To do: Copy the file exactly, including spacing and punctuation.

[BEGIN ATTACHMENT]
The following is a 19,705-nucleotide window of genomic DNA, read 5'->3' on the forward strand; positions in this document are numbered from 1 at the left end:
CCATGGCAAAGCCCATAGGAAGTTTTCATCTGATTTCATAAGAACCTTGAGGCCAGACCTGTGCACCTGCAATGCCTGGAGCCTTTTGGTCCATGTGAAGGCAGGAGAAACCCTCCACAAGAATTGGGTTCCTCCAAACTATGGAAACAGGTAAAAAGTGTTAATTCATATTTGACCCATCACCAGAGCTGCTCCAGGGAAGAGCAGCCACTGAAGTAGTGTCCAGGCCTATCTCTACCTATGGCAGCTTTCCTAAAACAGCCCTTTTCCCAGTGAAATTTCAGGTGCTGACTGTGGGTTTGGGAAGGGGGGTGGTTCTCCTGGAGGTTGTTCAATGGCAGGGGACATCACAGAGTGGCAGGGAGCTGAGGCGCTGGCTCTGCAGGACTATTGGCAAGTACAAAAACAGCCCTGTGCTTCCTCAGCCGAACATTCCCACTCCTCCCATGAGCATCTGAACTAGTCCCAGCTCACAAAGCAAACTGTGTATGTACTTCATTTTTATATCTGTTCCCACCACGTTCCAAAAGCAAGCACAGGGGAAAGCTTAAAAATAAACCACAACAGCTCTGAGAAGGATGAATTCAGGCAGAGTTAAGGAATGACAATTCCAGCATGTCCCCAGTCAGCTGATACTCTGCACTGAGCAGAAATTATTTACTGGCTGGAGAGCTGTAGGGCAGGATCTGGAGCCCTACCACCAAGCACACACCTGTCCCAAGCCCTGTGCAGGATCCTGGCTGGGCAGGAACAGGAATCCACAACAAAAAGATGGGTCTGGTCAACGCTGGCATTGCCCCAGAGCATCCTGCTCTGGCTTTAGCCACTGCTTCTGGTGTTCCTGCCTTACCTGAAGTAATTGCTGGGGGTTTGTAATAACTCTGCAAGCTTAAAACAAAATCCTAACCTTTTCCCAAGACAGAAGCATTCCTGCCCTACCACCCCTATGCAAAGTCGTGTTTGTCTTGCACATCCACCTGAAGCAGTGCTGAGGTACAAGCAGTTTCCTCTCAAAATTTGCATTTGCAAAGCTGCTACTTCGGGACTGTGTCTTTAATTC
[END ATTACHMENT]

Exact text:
The following is a 19,705-nucleotide window of genomic DNA, read 5'->3' on the forward strand; positions in this document are numbered from 1 at the left end:
CCATGGCAAAGCCCATAGGAAGTTTTCATCTGATTTCATAAGAACCTTGAGGCCAGACCTGTGCACCTGCAATGCCTGGAGCCTTTTGGTCCATGTGAAGGCAGGAGAAACCCTCCACAAGAATTGGGTTCCTCCAAACTATGGAAACAGGTAAAAAGTGTTAATTCATATTTGACCCATCACCAGAGCTGCTCCAGGGAAGAGCAGCCACTGAAGTAGTGTCCAGGCCTATCTCTACCTATGGCAGCTTTCCTAAAACAGCCCTTTTCCCAGTGAAATTTCAGGTGCTGACTGTGGGTTTGGGAAGGGGGGTGGTTCTCCTGGAGGTTGTTCAATGGCAGGGGACATCACAGAGTGGCAGGGAGCTGAGGCGCTGGCTCTGCAGGACTATTGGCAAGTACAAAAACAGCCCTGTGCTTCCTCAGCCGAACATTCCCACTCCTCCCATGAGCATCTGAACTAGTCCCAGCTCACAAAGCAAACTGTGTATGTACTTCATTTTTATATCTGTTCCCACCACGTTCCAAAAGCAAGCACAGGGGAAAGCTTAAAAATAAACCACAACAGCTCTGAGAAGGATGAATTCAGGCAGAGTTAAGGAATGACAATTCCAGCATGTCCCCAGTCAGCTGATACTCTGCACTGAGCAGAAATTATTTACTGGCTGGAGAGCTGTAGGGCAGGATCTGGAGCCCTACCACCAAGCACACACCTGTCCCAAGCCCTGTGCAGGATCCTGGCTGGGCAGGAACAGGAATCCACAACAAAAAGATGGGTCTGGTCAACGCTGGCATTGCCCCAGAGCATCCTGCTCTGGCTTTAGCCACTGCTTCTGGTGTTCCTGCCTTACCTGAAGTAATTGCTGGGGGTTTGTAATAACTCTGCAAGCTTAAAACAAAATCCTAACCTTTTCCCAAGACAGAAGCATTCCTGCCCTACCACCCCTATGCAAAGTCGTGTTTGTCTTGCACATCCACCTGAAGCAGTGCTGAGGTACAAGCAGTTTCCTCTCAAAATTTGCATTTGCAAAGCTGCTACTTCGGGACTGTGTCTTTAATTC